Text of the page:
The evolution of the project wasn’t just in leaning into the darker tone, either: Originally, the experience was much more passive. “Like you were just watching a movie and weren’t part of a story,” said Snow. But they realized VR was their opportunity to play and make it more immersive for fans, to allow players to actually be part of the story. It was an evolutionary process that took years.

“Technically it was in development even before Secrets,” said Martin. “It’s one of those things where, even while we were working on Rogue One, we had Vader’s castle and it was just such an obvious ‘Oh, it would be cool to do a VR experience around that.’ So early early early talks started back then. But it didn’t become a thing until a little later.”

“Oh yeah!” exclaimed Snow. “Goyer did his first scripts back then.”

'Vader Immortal: Episode II' concept art for the ancient Corvax Fortress (Courtesy: Lucasfilm)

‘Vader Immortal: Episode II’ concept art for the ancient Corvax Fortress (Courtesy: Lucasfilm)

It being Star Wars, the team realized it might be the first experience people ever have with VR technology so they wanted to make it as accessible as possible. So if people aren’t in love with the darker tone of the main narrative, they can always have fun playing around in the Lightsaber Dojo II side-adventure, a training scenario meant to test your skills and train you to use both the Force and your lightsaber at the same time. Being a Jedi or Sith isn’t just swinging a lightsaber around. It’s also using the Force to move objects or throw your lightsaber or get creative.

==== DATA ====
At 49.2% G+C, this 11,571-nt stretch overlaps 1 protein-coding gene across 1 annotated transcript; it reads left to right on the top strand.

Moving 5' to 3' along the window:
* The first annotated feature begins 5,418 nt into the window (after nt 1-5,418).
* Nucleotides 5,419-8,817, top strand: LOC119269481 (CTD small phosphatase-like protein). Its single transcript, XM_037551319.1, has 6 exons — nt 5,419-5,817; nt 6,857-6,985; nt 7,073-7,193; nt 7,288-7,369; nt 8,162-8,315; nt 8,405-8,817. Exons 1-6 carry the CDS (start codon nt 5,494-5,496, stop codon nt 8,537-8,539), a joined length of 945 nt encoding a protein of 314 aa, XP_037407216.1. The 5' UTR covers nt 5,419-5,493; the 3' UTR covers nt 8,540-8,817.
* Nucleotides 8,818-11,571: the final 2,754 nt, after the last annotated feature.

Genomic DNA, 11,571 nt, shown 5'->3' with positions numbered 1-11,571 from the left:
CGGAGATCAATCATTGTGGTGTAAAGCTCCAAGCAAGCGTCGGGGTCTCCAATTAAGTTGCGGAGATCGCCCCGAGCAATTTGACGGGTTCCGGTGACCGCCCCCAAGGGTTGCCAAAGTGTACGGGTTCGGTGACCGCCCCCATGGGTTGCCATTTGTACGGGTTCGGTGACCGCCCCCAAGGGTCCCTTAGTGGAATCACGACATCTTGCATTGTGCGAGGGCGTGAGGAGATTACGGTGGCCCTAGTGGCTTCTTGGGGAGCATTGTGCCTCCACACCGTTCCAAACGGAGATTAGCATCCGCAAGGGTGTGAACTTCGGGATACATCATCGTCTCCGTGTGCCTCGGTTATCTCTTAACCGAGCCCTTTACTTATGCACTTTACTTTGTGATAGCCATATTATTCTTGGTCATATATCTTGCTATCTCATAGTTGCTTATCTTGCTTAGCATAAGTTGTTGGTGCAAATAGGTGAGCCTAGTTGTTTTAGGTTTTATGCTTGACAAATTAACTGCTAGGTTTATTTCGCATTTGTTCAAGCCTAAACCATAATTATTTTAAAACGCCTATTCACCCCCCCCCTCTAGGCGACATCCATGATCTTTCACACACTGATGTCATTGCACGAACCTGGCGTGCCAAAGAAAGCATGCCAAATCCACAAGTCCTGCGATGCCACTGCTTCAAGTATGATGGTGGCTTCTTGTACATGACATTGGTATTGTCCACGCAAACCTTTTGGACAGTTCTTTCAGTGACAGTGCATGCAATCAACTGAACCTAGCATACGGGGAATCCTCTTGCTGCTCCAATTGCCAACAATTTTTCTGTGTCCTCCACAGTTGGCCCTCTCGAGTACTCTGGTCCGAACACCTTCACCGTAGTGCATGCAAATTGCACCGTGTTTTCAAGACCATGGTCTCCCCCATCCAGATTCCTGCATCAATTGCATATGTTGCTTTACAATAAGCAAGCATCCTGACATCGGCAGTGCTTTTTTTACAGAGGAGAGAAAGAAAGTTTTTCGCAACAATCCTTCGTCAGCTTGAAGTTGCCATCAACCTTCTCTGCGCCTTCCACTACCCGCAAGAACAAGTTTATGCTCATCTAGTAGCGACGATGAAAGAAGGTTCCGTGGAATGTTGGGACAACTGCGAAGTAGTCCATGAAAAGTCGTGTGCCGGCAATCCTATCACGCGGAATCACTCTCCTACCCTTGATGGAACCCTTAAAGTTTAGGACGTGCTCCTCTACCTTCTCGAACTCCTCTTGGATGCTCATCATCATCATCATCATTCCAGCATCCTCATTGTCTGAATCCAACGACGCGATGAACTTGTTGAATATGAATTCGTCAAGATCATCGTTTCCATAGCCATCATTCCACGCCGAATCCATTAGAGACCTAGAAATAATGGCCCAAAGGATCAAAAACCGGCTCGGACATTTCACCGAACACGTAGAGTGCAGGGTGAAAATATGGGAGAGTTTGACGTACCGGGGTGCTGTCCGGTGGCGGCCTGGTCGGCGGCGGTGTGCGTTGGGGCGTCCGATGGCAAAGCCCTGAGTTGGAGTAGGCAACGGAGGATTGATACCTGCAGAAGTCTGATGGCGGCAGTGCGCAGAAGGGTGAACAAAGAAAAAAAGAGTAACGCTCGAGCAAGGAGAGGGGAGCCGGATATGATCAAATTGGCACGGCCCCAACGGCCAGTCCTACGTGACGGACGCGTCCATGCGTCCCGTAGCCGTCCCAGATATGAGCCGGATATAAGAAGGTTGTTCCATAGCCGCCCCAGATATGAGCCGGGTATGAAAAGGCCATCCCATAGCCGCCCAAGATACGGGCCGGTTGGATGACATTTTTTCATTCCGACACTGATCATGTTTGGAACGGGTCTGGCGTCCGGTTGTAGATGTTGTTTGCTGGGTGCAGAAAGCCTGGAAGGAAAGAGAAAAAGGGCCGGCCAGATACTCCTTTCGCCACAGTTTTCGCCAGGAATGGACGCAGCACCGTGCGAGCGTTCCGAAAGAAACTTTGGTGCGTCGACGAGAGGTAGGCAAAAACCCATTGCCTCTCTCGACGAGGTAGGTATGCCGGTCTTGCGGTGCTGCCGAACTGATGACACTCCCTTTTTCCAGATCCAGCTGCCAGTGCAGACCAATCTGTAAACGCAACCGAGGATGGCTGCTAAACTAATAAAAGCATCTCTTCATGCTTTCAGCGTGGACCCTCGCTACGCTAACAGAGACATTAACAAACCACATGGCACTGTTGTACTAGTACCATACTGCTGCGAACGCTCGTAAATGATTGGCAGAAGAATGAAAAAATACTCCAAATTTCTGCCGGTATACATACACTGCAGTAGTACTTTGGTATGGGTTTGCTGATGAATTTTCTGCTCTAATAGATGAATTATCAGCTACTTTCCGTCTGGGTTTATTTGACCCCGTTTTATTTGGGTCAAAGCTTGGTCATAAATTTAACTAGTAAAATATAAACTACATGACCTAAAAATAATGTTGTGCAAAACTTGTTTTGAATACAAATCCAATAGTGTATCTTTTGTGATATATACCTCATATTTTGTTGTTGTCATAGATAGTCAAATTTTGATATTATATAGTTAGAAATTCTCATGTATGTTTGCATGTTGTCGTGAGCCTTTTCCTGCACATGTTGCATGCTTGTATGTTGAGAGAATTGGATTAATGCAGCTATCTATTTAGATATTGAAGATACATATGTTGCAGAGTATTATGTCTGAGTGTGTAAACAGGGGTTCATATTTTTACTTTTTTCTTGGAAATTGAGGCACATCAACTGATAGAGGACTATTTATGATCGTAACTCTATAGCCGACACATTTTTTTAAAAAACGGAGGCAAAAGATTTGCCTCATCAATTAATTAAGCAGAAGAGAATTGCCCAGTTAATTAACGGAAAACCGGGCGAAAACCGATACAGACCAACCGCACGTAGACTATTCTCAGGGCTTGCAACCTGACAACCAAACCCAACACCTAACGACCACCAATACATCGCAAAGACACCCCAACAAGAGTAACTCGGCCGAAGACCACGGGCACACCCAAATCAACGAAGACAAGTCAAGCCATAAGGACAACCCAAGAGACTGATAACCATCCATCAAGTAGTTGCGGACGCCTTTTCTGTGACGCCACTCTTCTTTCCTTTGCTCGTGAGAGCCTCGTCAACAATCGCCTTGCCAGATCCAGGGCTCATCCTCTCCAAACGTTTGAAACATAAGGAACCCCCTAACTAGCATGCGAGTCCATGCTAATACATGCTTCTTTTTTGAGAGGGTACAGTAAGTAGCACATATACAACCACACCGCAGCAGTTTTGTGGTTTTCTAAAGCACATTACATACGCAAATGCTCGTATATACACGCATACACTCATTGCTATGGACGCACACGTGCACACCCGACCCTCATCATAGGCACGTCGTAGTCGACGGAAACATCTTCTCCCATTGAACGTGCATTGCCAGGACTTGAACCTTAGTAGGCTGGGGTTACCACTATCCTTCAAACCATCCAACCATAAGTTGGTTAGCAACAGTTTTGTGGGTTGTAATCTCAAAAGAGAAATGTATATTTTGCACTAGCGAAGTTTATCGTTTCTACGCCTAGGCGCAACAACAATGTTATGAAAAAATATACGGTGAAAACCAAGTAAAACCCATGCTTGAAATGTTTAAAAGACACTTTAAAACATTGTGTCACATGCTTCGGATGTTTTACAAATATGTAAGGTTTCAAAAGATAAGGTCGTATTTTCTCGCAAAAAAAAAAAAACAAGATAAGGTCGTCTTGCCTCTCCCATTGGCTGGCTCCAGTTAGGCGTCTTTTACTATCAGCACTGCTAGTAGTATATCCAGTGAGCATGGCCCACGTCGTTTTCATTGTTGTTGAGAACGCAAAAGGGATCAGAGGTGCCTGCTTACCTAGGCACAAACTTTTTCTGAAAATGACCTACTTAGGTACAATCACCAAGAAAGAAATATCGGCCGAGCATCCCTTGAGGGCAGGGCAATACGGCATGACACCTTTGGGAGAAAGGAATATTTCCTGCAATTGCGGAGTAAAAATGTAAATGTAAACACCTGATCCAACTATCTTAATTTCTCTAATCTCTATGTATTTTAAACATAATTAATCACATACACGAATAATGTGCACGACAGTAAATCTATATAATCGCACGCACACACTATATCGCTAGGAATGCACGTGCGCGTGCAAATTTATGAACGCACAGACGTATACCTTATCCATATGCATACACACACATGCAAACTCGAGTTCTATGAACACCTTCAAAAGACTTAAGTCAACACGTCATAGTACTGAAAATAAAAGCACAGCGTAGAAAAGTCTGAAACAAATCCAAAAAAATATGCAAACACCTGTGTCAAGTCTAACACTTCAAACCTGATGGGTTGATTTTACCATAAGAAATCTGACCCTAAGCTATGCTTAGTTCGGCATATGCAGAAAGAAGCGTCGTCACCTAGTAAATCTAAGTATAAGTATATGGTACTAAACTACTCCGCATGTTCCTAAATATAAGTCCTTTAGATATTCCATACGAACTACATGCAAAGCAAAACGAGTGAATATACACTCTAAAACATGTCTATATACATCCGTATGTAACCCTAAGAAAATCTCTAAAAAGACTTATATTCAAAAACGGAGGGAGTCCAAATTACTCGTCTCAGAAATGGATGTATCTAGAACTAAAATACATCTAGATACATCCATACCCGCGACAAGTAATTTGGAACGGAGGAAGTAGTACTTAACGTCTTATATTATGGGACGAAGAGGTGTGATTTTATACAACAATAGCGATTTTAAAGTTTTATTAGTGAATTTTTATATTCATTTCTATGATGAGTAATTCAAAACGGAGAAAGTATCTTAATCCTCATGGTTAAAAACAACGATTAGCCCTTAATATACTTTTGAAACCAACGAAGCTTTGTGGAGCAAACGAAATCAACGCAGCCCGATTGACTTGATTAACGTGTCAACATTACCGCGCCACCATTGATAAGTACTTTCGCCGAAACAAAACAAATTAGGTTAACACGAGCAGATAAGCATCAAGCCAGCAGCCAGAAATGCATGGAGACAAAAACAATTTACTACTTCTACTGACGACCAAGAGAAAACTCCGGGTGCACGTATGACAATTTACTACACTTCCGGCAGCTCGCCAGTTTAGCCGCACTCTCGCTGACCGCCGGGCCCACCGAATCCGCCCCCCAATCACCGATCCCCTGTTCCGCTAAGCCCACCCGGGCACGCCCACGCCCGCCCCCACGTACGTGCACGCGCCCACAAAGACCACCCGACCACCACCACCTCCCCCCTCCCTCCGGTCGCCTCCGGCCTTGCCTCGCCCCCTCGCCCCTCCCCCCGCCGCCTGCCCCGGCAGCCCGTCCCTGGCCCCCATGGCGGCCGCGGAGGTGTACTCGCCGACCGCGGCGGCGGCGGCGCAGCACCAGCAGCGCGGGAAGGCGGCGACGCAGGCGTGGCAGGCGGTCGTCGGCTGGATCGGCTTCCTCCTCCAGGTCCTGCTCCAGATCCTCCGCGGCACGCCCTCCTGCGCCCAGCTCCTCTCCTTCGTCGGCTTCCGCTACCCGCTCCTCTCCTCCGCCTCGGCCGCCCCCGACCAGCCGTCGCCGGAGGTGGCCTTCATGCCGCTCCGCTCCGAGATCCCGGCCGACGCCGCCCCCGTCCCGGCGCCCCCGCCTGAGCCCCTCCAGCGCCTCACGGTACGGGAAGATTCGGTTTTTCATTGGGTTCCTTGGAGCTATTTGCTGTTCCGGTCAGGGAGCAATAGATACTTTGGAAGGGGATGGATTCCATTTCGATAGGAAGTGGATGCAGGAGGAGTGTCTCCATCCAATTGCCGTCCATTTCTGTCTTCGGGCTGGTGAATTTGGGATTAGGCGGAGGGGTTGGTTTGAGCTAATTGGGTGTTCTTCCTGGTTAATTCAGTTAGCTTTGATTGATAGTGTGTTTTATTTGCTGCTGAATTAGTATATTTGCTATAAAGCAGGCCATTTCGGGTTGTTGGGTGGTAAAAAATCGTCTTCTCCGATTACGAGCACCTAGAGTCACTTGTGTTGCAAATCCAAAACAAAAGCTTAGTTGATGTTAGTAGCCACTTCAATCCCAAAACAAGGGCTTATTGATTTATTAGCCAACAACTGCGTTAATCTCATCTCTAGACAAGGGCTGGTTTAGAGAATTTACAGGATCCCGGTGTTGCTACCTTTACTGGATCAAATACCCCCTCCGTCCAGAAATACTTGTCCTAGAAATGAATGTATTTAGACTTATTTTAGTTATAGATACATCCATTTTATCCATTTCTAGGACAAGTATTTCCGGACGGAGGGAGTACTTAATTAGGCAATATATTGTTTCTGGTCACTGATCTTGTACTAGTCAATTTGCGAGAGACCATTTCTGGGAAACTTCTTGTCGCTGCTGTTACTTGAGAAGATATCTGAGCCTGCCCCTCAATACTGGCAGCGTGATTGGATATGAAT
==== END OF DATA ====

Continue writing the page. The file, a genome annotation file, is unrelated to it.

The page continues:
“It’s amazing how natural it is!” enthused Snow. “It’s a little easier to progress initially, but later it gets harder.”

“Oh, yeah. To beat it you have to be a master,” agreed Martin. “This one, we really leaned more into you can attack enemies from a distance. So the first 10-15 rounds are pretty easy, and then we start bringing the pain,” he laughed.

Building out a canonical Star Wars story in virtual reality is both an impressive technological and narrative achievement. I asked them what they were each proudest of. For Snow, it was the moment they did their concept video and had Lucasfilm execs watch it. The moment that  Darth Vader came up to them in the experience, their reactions were exactly what the Vader Immortal team had hoped for. “Being addressed by Darth Vader really has an impact on you. It made me feel like we’d really achieved what we’d wished.”

As for Perez, he’s most excited about the fact that they made using the technology so simple. “It’s one button to do all this stuff,”  he explained. People getting their hands on the Force and lightsabers, when they get into the VR adventure and realize how easy it is, their minds are blown. “It makes me feel good about people being happy.”

Martin works with overseeing the Star Wars storytelling process across multiple mediums, so for him, he’s most proud of how people talk about Vader Immortal after they play and are completely immersed. Fans have always wanted to be a real part of the Star Wars universe; Vader Immortal makes people feel like they are. “I always use this example,” he explained: “People talk about it like they went there. They talk about it like it’s a thing that they did, that they actually experienced. And that’s how memories work.”

“You don’t remember when you put the headset on, but you remember when you saw Darth Vader walk up to you for the first time.”